workaround for tcp privileged port run by non-root user

In Linux, non-root user is not allowed to bind to privileged port (1 – 1024). And for security reason or many others reason, we do not run service daemon with root user privilege.

This cause non-root user not able to bind to port 80 for example. There have some workaround or alternatives regarding to this problem.

1. Use iptables port redirection
2. Use stunnel peer in secured environment

It this article, I’d suggest to use iptables

1. login as root user

iptables -t nat -A PREROUTING -p tcp --dport 80 -j REDIRECT --to-ports 8080

3. save the redirection:

 iptables-save > /etc/sysconfig/iptables

You may access the localhost 8080 port from others server via port 80. To access from localhost, you still got to access via port 8080.

setup grub boot on a mirror harddisk

1. Assume you are running a mdadm mirror set and created two exactly same disk layout

sda1: /boot
md0(sda2,sdb2): /
md1(sda5,sdb5): /data
LABEL=/boot: /boot

2. first, clone the /boot partition, either “dd” or

mkfs.ext3 /dev/sdb1, mount /dev/sdb1 /boot.bak, cp -rfp /boot/. to /boot.bak/, then e2label /dev/sdb1 /boot

3. grub

root (hd1,0) ## Tell grub where is your boot disk
setup (hd1) ## install it

Continue reading “setup grub boot on a mirror harddisk”

Using imapsync to replicate email

1. Download and install the latest version of imapsync at As of today, the latest version is 1.255.

2. imapsync requires Mail-IMAPClient 2.2.9. Most recent Linux distribution comes with version > 3.x, so you will need to manually download it at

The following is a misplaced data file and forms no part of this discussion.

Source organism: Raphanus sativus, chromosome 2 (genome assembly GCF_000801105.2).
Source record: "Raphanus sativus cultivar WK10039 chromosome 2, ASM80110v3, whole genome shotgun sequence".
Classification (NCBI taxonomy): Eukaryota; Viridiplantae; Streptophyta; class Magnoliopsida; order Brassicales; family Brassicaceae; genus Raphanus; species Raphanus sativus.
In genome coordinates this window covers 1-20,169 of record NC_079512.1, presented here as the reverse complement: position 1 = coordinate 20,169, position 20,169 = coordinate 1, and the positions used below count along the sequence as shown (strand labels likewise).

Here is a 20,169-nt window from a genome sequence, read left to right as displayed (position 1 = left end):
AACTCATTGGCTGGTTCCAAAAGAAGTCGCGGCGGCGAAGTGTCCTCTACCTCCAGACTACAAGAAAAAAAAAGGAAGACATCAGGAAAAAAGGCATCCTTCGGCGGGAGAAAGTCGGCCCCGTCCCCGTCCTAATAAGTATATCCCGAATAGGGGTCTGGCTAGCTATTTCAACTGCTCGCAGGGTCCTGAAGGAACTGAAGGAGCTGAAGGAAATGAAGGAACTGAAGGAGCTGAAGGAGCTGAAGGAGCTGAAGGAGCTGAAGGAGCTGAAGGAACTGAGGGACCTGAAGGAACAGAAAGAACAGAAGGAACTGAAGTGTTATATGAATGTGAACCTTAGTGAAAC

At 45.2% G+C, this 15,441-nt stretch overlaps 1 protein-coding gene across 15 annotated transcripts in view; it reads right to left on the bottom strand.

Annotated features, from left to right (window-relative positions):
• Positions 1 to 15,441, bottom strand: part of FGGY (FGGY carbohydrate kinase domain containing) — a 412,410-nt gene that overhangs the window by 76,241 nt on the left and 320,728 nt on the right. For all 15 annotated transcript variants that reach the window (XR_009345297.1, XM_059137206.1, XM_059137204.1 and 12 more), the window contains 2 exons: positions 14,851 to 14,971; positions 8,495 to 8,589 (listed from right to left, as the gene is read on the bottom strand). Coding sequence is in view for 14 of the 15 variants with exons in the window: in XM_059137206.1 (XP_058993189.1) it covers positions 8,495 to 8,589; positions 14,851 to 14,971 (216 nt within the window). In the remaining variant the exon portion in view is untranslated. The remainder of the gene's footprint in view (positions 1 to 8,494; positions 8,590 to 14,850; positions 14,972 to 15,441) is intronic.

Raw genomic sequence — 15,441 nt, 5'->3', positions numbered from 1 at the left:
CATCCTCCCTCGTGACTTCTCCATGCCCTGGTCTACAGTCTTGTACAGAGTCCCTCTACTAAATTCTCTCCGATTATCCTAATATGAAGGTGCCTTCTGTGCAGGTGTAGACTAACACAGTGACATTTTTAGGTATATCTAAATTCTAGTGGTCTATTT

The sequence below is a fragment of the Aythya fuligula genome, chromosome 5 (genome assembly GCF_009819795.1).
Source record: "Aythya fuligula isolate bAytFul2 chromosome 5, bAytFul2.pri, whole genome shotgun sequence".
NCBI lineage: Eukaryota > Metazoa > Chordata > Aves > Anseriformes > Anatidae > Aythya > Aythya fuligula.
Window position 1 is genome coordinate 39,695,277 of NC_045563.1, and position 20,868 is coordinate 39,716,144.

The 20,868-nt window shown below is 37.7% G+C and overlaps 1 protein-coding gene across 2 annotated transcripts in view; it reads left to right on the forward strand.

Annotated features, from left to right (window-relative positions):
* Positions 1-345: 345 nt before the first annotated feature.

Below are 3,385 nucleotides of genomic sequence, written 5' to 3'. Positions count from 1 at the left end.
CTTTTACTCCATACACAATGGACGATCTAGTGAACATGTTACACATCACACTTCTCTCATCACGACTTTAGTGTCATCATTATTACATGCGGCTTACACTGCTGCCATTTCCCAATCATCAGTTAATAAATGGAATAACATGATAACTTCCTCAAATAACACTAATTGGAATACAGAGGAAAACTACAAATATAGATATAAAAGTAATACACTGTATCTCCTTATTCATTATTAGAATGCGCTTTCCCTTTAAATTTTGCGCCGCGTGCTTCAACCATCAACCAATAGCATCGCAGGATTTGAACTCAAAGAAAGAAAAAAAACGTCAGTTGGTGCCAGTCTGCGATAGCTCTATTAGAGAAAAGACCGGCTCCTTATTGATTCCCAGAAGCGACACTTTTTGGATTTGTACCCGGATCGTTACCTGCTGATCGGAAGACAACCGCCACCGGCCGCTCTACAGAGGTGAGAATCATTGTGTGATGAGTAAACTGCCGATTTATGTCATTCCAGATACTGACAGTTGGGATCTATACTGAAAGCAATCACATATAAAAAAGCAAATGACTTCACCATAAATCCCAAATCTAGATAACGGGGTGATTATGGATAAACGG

3. Extract it, and install Mail-IMAPClient 2.2.9

tar xzf Mail-IMAPClient-2.2.9.tar.gz
cd Mail-IMAPClient-2.2.9
perl Makefile.PL
make install

4. You are set to go. The typical command to synchronize from imap mail to a courier imap mail server will be similar to this:

imapsync --host1 --user1 --password1 mypassword \
    --host2 --user2 --password2 mypassowrd \
    --syncinternaldates --prefix2 INBOX. --split1 100 --split2 100 \
    --exclude Trash|Junk

Disable IPv6 on RedHat/CentOS

Edit /etc/sysconfig/network and change


Edit /etc/modprobe.conf and add these lines (if they’re not in it):

alias net-pf-10 off
alias ipv6 off

Stop the ipv6tables service by typing:

service ip6tables stop

Disable the ipv6tables service by typing:

chkconfig ip6tables off

network boot install ubuntu with PXE

Here’s a brief overview of what you need and need to do to complete this;

1. One Windows based (XP/2000) to host TFTP Server, network enabled
2. One PC to have Ubuntu installed on to, with Intel PXE Boot capability
3. DHCP & TFTP Server (download Tftpd32 ( (freeware)
4. Download Ubuntu netboot.tar.gz (
5. Live Internet Connection preferably via xDSL (broadband)
6. If you have a ADSL modem “router” with DHCP enabled, then you must temporarily disable the DHCP. You will only have a “router” if you have the capability to run more than one PC on your home network.

Setup your network environment
This procedure is a rough guide as a lot of home environments are different, you DO NOT need to do this if your network is configured with static IP Addresses (which means you are not using DHCP on your router aka where IP Address are Dynamically Allocated to PC’s on your network)
1. Start > Run > type CMD > OK
2. At the command prompt type ipconfig /all
3. Copy down the following details: IP Address, Subnet Mask, Default Gateway, DNS Servers
– Your IP Address should look something like
4. Log onto your router via the web interface (most ADSL routers have this)
– Normally you can do this by typing the Default Gateway address into your web browser
5. Locate the section that relates to the DHCP Server, disable the DHCP server, save changes.
6. Now setup your Windows PC with a static IP Address
Start > Control Panel > Network Connections > right-click Local Area Network > select Properties from floating menu